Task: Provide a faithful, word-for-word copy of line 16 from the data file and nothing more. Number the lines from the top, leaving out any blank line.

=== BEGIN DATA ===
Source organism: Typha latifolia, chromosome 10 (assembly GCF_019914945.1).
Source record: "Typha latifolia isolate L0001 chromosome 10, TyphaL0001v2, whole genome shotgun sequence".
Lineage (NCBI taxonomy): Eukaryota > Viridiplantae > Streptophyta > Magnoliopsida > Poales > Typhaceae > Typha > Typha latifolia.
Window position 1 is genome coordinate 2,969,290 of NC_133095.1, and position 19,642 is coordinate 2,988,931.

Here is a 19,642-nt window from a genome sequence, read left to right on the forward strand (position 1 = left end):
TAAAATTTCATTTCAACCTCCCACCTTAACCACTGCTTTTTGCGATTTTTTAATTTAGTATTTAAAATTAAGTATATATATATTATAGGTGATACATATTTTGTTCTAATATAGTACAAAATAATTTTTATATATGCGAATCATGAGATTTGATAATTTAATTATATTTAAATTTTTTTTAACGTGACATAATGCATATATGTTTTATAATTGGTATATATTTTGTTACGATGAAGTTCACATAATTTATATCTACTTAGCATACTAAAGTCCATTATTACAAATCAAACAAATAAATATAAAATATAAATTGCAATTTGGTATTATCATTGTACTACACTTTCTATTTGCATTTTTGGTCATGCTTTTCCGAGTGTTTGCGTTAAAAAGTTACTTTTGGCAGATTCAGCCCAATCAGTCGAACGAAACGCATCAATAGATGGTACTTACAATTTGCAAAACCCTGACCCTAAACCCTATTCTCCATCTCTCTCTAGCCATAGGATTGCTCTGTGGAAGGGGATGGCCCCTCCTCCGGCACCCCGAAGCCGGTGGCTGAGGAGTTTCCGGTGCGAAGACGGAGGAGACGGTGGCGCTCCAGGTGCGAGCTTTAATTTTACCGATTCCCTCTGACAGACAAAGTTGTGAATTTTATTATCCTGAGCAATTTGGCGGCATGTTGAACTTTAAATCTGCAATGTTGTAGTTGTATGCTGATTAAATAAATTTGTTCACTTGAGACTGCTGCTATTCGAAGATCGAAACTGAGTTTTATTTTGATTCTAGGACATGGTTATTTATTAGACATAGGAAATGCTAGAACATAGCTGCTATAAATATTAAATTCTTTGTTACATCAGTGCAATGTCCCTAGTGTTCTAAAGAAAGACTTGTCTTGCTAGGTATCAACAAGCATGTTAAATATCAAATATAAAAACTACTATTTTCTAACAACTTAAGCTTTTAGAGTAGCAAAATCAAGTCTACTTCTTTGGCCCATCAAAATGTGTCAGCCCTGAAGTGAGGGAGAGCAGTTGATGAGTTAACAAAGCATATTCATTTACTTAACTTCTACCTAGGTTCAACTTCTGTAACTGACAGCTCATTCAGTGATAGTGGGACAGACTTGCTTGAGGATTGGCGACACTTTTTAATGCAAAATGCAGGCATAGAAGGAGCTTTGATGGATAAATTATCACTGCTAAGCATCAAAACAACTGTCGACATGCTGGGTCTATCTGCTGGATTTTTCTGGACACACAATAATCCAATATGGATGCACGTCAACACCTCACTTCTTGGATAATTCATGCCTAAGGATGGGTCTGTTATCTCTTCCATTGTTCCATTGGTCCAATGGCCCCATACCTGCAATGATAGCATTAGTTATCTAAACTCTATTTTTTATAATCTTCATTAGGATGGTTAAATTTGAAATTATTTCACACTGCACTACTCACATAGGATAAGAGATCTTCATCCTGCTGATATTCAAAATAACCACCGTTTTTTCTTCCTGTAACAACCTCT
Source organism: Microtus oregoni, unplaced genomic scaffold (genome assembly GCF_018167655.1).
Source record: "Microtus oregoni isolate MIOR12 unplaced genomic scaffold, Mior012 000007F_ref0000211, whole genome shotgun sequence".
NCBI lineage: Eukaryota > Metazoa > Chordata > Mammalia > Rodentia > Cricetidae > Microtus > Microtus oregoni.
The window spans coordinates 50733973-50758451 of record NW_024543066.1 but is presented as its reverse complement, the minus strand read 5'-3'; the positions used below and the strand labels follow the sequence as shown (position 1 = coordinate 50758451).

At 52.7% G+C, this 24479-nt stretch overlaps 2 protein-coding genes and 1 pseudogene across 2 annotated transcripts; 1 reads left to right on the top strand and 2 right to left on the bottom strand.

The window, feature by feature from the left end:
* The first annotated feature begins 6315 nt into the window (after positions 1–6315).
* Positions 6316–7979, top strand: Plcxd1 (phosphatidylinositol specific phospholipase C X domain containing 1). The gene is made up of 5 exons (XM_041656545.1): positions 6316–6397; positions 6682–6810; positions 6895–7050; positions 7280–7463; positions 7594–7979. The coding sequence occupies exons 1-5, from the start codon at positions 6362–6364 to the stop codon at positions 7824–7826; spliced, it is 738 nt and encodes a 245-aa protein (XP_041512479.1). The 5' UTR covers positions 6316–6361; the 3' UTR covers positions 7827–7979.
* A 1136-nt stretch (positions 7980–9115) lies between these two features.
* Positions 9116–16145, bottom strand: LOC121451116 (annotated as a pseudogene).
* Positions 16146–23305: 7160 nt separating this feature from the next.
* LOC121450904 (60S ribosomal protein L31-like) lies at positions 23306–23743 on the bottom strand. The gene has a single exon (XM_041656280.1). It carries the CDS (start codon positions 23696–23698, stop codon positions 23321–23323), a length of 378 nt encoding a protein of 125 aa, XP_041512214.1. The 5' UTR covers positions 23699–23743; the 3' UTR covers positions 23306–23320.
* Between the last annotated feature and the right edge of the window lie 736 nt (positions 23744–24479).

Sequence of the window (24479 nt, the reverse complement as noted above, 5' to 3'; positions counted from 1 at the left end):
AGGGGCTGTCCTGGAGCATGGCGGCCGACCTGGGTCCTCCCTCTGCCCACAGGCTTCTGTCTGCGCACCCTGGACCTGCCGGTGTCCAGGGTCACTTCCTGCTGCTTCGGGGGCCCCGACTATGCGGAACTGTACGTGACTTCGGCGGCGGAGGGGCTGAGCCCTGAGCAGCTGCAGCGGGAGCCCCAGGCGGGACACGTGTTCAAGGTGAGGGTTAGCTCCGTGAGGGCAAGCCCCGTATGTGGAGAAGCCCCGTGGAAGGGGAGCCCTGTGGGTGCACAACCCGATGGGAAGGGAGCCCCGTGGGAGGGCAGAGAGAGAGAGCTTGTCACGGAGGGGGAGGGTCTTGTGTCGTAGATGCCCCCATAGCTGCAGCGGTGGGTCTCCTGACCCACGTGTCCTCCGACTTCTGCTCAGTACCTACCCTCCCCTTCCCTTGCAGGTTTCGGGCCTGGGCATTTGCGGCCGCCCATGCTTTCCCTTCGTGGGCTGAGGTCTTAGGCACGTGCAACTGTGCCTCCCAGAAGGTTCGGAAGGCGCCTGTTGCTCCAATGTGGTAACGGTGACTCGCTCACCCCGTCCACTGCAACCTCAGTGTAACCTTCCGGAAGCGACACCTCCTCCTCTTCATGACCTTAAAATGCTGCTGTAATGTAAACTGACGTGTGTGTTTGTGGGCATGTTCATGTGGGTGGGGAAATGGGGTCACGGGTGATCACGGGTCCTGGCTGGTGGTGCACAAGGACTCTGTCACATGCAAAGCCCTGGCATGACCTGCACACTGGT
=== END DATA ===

* Positions 9116–16145, bottom strand: LOC121451116 (annotated as a pseudogene).